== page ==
Books to read: Koala could be
What it looks like: You’re teaching a lesson and Joey is wearing his headphones and listening to music on his Chromebook. You tell her to stop it and remind her of the expectations of the class and she looks at you and says “no”. In your mind, you’re thinking a million things, and outwardly, you’re trying to keep it cool and think about how to react.
Why this is happening: While most students are excited about the school holidays, there are students who are worried about the summer holidays approaching. For some students, school is their constant and their only routine, which means summer vacations can bring extra stress and unknown worries. Students with these concerns may be hostile or may explode in class.
How to respond: QTIP! That means stop taking it personally. Student behavior is a form of communication, and a student like Joey says a clear “no” to his other way of communicating. If this happens during the lesson, do not engage the student at that moment. Let her listen to music, and talk to Joey in a safe place while your other students are working. Get to the root of the problem without controlling your anger.
Books to read: That rule does not apply to me!
What it looks like: Emma and Lola, who are usually best friends, come over from vacation and immediately come to you crying. Apparently, Emma was playing with Chloe and Lola was upset because Emma was not allowed to play with anyone but her. Emma thinks Lola is controlling too much and wants to make new friends.
Why this is happening: Sometimes classmates and friends can form sibling relationships and spending too much time together can turn into bad and blow students away from each other. Everyone needs a break.
How to respond: Listen to both students individually so you can hear both of their stories and so they can hear each one. Get the students together and tell each other what they told you. Mediate conversations and bring students to an agreement. Ask them to make a decision on how to move forward to end the year on a good note.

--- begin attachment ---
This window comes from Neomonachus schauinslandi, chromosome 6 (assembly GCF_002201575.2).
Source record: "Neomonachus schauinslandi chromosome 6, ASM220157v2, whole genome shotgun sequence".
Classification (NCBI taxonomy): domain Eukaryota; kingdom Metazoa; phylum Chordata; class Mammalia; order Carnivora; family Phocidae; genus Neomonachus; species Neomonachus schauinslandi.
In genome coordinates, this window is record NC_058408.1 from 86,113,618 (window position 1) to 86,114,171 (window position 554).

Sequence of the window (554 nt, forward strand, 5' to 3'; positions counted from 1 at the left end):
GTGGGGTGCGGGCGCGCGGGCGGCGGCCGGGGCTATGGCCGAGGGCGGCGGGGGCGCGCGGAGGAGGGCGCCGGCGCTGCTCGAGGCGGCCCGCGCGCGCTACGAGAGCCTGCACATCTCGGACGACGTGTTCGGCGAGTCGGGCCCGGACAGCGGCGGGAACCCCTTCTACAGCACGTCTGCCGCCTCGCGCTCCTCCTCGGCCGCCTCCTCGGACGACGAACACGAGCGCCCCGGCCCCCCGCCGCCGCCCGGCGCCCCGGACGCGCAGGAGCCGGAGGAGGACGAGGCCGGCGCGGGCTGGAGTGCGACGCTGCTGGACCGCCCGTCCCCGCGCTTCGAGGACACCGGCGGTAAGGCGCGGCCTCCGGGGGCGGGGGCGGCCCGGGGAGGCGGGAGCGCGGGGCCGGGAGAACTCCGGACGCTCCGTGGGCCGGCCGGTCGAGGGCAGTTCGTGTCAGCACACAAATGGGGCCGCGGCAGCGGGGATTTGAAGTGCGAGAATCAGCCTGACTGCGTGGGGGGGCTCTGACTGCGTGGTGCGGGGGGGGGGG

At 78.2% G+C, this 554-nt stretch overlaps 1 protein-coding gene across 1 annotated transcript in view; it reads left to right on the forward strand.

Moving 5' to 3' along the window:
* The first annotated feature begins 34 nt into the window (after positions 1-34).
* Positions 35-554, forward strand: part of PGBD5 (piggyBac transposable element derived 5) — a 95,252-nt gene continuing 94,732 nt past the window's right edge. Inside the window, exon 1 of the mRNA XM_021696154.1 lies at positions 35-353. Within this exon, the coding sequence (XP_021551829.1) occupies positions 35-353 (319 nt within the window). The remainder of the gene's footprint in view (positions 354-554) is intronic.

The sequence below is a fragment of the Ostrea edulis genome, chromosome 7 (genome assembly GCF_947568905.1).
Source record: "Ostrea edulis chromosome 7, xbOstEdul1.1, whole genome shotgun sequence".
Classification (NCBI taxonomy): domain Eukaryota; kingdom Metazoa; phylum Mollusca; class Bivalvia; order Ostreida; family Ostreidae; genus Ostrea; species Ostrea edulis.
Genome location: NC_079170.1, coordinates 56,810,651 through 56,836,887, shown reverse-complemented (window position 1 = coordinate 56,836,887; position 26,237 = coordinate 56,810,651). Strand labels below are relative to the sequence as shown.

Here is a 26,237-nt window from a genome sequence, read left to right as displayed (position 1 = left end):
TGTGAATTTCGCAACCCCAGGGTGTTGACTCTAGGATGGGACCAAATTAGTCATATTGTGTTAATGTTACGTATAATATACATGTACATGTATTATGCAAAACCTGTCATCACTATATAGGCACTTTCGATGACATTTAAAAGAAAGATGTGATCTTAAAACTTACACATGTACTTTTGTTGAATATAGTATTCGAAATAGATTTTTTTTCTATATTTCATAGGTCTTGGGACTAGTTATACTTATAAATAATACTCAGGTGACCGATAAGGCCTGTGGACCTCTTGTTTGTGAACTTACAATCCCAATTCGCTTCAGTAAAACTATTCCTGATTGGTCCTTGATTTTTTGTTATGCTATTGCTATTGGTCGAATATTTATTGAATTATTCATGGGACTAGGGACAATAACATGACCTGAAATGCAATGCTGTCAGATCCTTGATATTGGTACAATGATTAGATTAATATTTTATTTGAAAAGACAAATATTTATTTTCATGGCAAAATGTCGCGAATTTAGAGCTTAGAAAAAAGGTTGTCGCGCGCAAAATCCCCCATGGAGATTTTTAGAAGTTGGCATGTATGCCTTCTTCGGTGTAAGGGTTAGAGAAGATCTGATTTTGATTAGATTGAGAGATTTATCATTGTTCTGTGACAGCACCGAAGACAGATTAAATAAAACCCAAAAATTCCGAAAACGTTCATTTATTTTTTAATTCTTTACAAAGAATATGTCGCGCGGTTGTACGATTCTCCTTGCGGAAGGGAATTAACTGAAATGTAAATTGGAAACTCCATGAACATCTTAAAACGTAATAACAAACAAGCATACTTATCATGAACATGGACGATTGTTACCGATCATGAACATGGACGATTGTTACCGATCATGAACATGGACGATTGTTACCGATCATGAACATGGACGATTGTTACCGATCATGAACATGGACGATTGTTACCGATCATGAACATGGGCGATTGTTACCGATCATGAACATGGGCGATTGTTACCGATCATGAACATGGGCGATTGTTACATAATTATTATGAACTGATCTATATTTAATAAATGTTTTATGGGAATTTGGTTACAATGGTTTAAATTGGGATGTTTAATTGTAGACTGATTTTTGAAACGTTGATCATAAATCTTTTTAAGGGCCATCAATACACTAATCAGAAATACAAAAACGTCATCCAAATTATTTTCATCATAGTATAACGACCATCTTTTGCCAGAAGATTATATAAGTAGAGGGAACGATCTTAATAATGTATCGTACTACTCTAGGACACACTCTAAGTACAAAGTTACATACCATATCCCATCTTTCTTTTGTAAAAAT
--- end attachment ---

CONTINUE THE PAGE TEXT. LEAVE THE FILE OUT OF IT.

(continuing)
Books to read: Circles around us
5. There is no inspiration
What it looks like: Students have lost interest and are not motivated to try their best. They are working lazy and seem almost lazy. They seem to have forgotten all the classroom procedures and they are just wild and carefree.
Why this is happening: Students are obviously checked out. They know the school year is near and they are ready for summer. As summer approaches, they may be able to cope with unknown worries in their home life.
How to respond: Let your students know that you understand how they are feeling. Also remind them that they still have to complete tasks and learn by the last day of school. Set daily goals for your entire class and announce them early in the day.
Books to read: Lazy Ninja
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For more activities to keep your students focused on the end of the school year, check out these 35 fun end-of-the-year assignments.